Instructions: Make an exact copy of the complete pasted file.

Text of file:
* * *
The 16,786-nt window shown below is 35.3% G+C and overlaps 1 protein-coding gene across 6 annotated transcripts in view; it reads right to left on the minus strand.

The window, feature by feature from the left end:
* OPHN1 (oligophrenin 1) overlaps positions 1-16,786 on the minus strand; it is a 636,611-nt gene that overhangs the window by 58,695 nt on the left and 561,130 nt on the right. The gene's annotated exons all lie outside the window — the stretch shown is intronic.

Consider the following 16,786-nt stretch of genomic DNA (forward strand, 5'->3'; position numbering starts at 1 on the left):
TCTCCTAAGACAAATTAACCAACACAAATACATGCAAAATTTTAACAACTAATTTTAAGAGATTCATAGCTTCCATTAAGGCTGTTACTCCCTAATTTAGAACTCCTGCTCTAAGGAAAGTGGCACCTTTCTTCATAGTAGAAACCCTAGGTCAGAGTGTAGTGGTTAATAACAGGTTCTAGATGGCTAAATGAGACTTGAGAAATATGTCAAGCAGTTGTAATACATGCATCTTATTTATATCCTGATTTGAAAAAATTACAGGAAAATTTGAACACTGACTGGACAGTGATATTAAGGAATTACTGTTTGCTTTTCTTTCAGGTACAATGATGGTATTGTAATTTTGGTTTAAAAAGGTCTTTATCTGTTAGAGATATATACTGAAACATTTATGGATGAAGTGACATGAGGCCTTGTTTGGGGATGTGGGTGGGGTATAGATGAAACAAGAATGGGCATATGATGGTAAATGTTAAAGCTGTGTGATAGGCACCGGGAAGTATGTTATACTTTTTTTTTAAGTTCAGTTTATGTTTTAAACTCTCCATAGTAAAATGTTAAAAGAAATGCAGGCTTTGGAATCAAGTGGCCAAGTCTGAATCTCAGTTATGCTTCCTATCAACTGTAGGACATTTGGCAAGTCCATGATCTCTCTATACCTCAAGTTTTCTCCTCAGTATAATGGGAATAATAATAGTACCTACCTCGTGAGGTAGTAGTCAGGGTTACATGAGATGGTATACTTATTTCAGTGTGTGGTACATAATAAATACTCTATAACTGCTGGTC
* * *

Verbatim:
The 16,786-nt window shown below is 35.3% G+C and overlaps 1 protein-coding gene across 6 annotated transcripts in view; it reads right to left on the minus strand.

The window, feature by feature from the left end:
* OPHN1 (oligophrenin 1) overlaps positions 1-16,786 on the minus strand; it is a 636,611-nt gene that overhangs the window by 58,695 nt on the left and 561,130 nt on the right. The gene's annotated exons all lie outside the window — the stretch shown is intronic.

Consider the following 16,786-nt stretch of genomic DNA (forward strand, 5'->3'; position numbering starts at 1 on the left):
TCTCCTAAGACAAATTAACCAACACAAATACATGCAAAATTTTAACAACTAATTTTAAGAGATTCATAGCTTCCATTAAGGCTGTTACTCCCTAATTTAGAACTCCTGCTCTAAGGAAAGTGGCACCTTTCTTCATAGTAGAAACCCTAGGTCAGAGTGTAGTGGTTAATAACAGGTTCTAGATGGCTAAATGAGACTTGAGAAATATGTCAAGCAGTTGTAATACATGCATCTTATTTATATCCTGATTTGAAAAAATTACAGGAAAATTTGAACACTGACTGGACAGTGATATTAAGGAATTACTGTTTGCTTTTCTTTCAGGTACAATGATGGTATTGTAATTTTGGTTTAAAAAGGTCTTTATCTGTTAGAGATATATACTGAAACATTTATGGATGAAGTGACATGAGGCCTTGTTTGGGGATGTGGGTGGGGTATAGATGAAACAAGAATGGGCATATGATGGTAAATGTTAAAGCTGTGTGATAGGCACCGGGAAGTATGTTATACTTTTTTTTTAAGTTCAGTTTATGTTTTAAACTCTCCATAGTAAAATGTTAAAAGAAATGCAGGCTTTGGAATCAAGTGGCCAAGTCTGAATCTCAGTTATGCTTCCTATCAACTGTAGGACATTTGGCAAGTCCATGATCTCTCTATACCTCAAGTTTTCTCCTCAGTATAATGGGAATAATAATAGTACCTACCTCGTGAGGTAGTAGTCAGGGTTACATGAGATGGTATACTTATTTCAGTGTGTGGTACATAATAAATACTCTATAACTGCTGGTC